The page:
Although women no longer worked in their gardens, the cold weather provided time to sew and mend clothing and darn stockings. Girls wore dresses that had been cut down from one of their mother’s with the inside hem being made from different fabric to accommodate the girls growing height. Men’s clothing was remade to fit a growing teenager or child, but once the item became too worn it was eventually cut into quilt squares or torn into strips to be woven into braid rugs.

February 1908 was leap-year and as Valentine’s Day approached many bachelors were on the lookout for a pretty maid. Valentine’s Day dances were held in schools or churches that first year but were later moved to Community Centers.

An enterprising young man with his eye on a special girl had a devil of a time finding just the right way to express his feelings. Flowers were always a favorite with the ladies but in February there were no obliging fields around. Billings was a full days ride and the cards, candies and flowers for purchase there could not be afforded.

If necessity really is the mother of invention, these lads were clearly talented because their Valentine’s offerings to sweethearts and wives were truly lovely. One young man used a piece of leather he had tanned, fashioned a heart which he also colored, then burned his message of love to his sweetheart. Another young man gave a red grosgrain ribbon for his loved one’s hair. Many a husband took time to whittle heart-shaped butter molds or trinket boxes. Others built wooden boxes to hold candles or sewing supplies, then painted brightly colored hearts, trees, cows and homestead houses on the outside.

Although a young lady must wait for the gentleman of her choosing to make the opening move, she always had a handmade gift ready just in case she was presented with a Valentine. Many wives and sweethearts knitted warm woolen mittens or caps. Some created beautiful love notes that had to be opened carefully to divine the message contained inside. Another young woman created a red paper heart carefully woven into a white hand. Swedish brides made beautiful Cardamom braids of bread while German ladies made delicious Butta Glaze or butter balls.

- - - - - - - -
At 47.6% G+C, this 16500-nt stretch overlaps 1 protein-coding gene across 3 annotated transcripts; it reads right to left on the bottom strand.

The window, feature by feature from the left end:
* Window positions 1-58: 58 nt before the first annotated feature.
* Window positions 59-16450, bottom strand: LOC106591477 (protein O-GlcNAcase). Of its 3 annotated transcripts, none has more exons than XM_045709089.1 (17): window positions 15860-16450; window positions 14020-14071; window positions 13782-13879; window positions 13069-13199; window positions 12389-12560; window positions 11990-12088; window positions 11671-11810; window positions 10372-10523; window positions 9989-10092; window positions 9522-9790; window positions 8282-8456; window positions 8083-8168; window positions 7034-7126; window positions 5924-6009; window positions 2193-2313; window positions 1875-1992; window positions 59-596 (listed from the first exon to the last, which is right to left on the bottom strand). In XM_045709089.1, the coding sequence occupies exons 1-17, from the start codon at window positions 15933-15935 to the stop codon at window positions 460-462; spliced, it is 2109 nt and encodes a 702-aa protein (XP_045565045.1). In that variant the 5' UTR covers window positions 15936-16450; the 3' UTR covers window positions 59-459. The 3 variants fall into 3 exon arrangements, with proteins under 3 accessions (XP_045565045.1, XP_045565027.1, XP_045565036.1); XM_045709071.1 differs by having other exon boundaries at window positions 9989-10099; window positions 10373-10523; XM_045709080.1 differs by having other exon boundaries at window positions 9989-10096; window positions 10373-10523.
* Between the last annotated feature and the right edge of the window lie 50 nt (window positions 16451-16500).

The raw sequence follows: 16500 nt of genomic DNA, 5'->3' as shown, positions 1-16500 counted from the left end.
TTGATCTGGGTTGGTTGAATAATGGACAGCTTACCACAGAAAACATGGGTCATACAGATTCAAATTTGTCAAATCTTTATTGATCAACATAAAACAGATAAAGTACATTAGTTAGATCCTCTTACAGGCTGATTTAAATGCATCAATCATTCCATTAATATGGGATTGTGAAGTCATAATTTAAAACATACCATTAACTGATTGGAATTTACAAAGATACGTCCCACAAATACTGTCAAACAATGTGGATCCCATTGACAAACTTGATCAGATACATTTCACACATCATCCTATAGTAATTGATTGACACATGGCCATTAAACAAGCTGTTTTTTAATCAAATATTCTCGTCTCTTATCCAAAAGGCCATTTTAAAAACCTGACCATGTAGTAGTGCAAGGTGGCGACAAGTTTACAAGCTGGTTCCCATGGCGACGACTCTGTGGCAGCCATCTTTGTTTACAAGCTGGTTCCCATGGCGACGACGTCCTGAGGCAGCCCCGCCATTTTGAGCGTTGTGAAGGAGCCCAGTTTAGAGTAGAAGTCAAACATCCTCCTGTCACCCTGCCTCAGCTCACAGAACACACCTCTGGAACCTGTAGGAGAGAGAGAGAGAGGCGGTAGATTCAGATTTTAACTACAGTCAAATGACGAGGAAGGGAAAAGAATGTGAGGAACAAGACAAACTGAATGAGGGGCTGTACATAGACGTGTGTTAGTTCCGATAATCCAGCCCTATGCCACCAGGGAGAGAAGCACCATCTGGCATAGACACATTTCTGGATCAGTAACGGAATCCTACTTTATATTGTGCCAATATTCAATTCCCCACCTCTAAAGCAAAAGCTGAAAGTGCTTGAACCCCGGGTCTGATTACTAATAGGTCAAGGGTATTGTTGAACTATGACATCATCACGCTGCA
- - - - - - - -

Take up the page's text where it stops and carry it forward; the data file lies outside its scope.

The first Valentine’s Day in 1908 on the Huntley Project was a mid-Winter celebration that brought communities and sweethearts together. Dancing, dinning and sweet stolen kisses brought warmth to cold cheeks and love and laughter to many hearts.

Homestead Christmas


By Trudie Porter Biggers

The first Christmas on the Huntley Irrigation Project was spartan. Families who had come to Montana to stake their claims had proved up their land by building a tar paper shack and by planting through the summer months. The first harvest was bountiful for some, while other homesteaders struggled to drain the alkaline water from their bog-like fields. Ludwig Weidinger described his property as, “Gumbo, not fit for plow nor beast”.